Fabric origin a problem for textile firms seeking to benefit from EU trade deal

By Duc Minh   November 2, 2020 | 08:47 pm PT
Fabric origin a problem for textile firms seeking to benefit from EU trade deal
Workers manufacture garment products at a factory in the southern province of Long An. Photo by VnExpress/Quynh Tran.
With Vietnam not producing enough or competitively priced raw materials for the textile industry, its companies are struggling to fully benefit from the EVFTA.

The lack of fabric production in the country means businesses are unable to meet origin requirements to enjoy tax incentives, SSI Securities Corporation said.

To do so, they need to use domestically produced fabrics or imports from countries that have free trade deals with the E.U., it added.

But Vietnam depends on China for 60-70 percent of its textile feedstock, and fabrics imported from South Korea account for only 15 percent of the total requirement.

The E.U.-Vietnam Free Trade Agreement, which took effect on August 1, has strict rules of origin for goods exported to the bloc.

Under its provisions, 77.3 percent of Vietnam's textile exports to it will enjoy zero percent tax within the first five years while the rest follow a seven-year roadmap.

The EVFTA is the E.U.’s second trade deal with an ASEAN member country after one with Singapore, and one of the few with a developing country.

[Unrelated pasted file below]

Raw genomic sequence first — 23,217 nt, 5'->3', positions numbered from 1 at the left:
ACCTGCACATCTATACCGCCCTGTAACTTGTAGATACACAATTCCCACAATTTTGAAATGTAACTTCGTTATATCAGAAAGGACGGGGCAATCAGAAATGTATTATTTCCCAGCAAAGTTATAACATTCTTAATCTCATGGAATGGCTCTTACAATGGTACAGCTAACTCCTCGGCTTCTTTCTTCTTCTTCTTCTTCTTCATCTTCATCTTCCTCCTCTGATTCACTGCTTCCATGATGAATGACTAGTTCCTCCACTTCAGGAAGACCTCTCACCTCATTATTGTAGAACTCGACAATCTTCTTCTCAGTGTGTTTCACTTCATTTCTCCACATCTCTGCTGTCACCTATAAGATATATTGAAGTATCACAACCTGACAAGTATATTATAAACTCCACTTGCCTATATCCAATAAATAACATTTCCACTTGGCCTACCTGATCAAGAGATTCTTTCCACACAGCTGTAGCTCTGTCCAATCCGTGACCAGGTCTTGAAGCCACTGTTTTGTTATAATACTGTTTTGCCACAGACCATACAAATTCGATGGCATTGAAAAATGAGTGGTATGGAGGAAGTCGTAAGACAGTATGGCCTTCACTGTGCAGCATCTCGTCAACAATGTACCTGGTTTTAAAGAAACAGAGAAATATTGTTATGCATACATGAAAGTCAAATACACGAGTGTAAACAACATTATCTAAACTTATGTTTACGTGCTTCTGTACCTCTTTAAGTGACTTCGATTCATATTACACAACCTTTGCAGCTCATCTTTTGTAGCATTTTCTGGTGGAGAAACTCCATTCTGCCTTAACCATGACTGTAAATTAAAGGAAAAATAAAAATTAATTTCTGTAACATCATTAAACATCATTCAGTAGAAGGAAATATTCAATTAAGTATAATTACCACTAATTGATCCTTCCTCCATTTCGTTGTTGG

It will see Vietnam eliminate 99 percent of its import duties over 10 years and the E.U. doing the same over seven.

Before the deal was signed, Vietnam's garment and footwear exports to Europe were given preferential treatment under the Generalized System of Preferences (GSP) program, with a 9.6 percent tariff on the former.

For the first two years enterprises can choose to continue to be taxed under the GSP program or EVFTA. From the third year, if a company does not meet the rules of origin as stipulated in the deal, the tariff rate will increase to 12 percent.

The Vietnam National Textile and Garment Group (Vinatex) said the tax incentives under EVFTA are not attractive enough for businesses to switch from Chinese to Vietnamese fabrics since the former are 10-40 percent cheaper and delivered faster due to the scale of production.

China's textile and dyeing industry has a capacity of 80 billion meters of fabric a year while Vietnam’s is 2.5 billion meters against a demand of eight billion meters.

But SSI believed that in the long run Vietnam needs to develop its own industry and ensure sufficient scale to compete on cost with China.

There are around 6,800 textile and garment businesses in the country and their exports were worth $32.85 billion last year.

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